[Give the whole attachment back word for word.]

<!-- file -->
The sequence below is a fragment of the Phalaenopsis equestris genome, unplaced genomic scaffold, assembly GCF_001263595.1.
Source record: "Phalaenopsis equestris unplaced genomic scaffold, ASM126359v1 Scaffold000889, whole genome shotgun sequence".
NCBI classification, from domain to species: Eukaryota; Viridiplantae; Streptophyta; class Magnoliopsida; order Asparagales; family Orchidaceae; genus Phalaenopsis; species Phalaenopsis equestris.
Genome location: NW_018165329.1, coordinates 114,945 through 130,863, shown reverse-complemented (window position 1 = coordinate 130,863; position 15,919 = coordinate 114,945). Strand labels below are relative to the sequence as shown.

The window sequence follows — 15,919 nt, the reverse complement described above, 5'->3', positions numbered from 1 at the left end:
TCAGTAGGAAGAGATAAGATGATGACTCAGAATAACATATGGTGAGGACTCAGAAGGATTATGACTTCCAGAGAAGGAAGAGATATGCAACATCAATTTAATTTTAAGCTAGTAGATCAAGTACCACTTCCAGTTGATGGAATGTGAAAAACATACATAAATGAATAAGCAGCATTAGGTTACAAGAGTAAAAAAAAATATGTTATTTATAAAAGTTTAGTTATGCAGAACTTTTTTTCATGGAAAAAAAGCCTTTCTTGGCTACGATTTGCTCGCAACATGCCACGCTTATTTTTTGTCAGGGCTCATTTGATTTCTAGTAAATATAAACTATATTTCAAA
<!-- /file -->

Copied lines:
The sequence below is a fragment of the Phalaenopsis equestris genome, unplaced genomic scaffold, assembly GCF_001263595.1.
Source record: "Phalaenopsis equestris unplaced genomic scaffold, ASM126359v1 Scaffold000889, whole genome shotgun sequence".
NCBI classification, from domain to species: Eukaryota; Viridiplantae; Streptophyta; class Magnoliopsida; order Asparagales; family Orchidaceae; genus Phalaenopsis; species Phalaenopsis equestris.
Genome location: NW_018165329.1, coordinates 114,945 through 130,863, shown reverse-complemented (window position 1 = coordinate 130,863; position 15,919 = coordinate 114,945). Strand labels below are relative to the sequence as shown.

The window sequence follows — 15,919 nt, the reverse complement described above, 5'->3', positions numbered from 1 at the left end:
TCAGTAGGAAGAGATAAGATGATGACTCAGAATAACATATGGTGAGGACTCAGAAGGATTATGACTTCCAGAGAAGGAAGAGATATGCAACATCAATTTAATTTTAAGCTAGTAGATCAAGTACCACTTCCAGTTGATGGAATGTGAAAAACATACATAAATGAATAAGCAGCATTAGGTTACAAGAGTAAAAAAAAATATGTTATTTATAAAAGTTTAGTTATGCAGAACTTTTTTTCATGGAAAAAAAGCCTTTCTTGGCTACGATTTGCTCGCAACATGCCACGCTTATTTTTTGTCAGGGCTCATTTGATTTCTAGTAAATATAAACTATATTTCAAA